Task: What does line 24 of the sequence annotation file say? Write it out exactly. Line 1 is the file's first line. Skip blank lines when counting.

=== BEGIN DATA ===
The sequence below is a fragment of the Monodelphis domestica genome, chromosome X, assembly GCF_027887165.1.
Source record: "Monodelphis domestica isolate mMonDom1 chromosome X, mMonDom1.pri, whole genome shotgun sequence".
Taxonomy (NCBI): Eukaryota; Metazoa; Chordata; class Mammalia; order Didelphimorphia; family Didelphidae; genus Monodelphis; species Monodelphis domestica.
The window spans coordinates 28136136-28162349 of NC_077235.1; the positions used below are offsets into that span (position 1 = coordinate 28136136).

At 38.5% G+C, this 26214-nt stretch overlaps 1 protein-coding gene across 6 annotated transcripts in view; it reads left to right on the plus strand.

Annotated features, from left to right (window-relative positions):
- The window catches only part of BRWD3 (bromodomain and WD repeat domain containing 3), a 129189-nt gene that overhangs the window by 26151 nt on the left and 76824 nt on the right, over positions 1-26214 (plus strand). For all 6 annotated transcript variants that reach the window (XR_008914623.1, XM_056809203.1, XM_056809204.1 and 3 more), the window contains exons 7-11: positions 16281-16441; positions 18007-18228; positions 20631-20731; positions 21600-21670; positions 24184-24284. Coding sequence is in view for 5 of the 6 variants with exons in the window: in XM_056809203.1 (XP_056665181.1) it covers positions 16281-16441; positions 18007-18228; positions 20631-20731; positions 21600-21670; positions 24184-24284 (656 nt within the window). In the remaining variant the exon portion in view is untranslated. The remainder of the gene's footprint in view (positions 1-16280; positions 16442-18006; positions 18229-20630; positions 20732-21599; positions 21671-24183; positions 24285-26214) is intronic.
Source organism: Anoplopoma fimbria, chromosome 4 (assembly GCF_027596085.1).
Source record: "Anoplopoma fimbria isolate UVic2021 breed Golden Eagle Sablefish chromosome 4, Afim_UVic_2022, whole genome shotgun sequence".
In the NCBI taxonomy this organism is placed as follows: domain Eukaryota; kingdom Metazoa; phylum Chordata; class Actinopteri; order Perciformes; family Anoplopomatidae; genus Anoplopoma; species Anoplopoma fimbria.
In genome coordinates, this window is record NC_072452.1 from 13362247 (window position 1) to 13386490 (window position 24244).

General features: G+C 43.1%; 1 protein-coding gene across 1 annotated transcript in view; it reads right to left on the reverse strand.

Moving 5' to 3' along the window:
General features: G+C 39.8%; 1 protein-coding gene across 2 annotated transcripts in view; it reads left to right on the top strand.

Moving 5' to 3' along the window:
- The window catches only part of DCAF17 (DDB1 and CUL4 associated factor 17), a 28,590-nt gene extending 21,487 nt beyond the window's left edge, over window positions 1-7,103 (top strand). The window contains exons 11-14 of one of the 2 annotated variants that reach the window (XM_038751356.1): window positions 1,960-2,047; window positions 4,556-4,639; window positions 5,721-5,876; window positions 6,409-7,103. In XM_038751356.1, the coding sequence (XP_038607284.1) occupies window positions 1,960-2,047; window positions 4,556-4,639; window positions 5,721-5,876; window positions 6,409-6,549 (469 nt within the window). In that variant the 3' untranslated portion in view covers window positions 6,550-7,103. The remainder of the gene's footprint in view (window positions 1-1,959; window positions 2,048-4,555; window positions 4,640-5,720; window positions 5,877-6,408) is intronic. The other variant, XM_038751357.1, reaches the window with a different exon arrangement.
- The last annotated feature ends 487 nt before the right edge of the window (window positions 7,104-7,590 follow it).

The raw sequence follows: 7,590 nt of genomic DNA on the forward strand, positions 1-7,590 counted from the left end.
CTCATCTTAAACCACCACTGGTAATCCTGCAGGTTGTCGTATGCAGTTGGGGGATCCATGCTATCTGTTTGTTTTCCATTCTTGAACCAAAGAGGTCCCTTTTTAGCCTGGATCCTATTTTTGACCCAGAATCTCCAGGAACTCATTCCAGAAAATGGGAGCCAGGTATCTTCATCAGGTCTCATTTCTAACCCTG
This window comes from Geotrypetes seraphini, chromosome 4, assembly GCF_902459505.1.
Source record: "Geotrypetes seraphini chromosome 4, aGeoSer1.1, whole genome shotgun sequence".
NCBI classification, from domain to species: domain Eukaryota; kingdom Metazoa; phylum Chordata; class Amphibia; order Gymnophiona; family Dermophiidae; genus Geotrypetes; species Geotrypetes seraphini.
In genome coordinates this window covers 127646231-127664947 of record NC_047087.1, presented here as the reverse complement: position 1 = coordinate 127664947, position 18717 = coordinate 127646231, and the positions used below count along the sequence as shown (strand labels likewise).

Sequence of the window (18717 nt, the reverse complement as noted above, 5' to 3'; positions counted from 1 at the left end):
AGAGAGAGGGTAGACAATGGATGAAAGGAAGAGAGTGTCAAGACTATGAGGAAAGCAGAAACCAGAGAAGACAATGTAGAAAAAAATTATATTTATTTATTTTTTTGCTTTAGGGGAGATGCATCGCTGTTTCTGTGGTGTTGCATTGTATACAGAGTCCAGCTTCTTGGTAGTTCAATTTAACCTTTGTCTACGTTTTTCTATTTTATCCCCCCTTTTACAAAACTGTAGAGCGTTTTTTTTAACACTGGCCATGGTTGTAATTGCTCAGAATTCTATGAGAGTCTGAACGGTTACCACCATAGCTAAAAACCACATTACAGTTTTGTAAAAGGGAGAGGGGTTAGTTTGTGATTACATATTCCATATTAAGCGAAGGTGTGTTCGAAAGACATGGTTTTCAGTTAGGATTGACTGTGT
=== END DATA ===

Sequence of the window (18717 nt, the reverse complement as noted above, 5' to 3'; positions counted from 1 at the left end):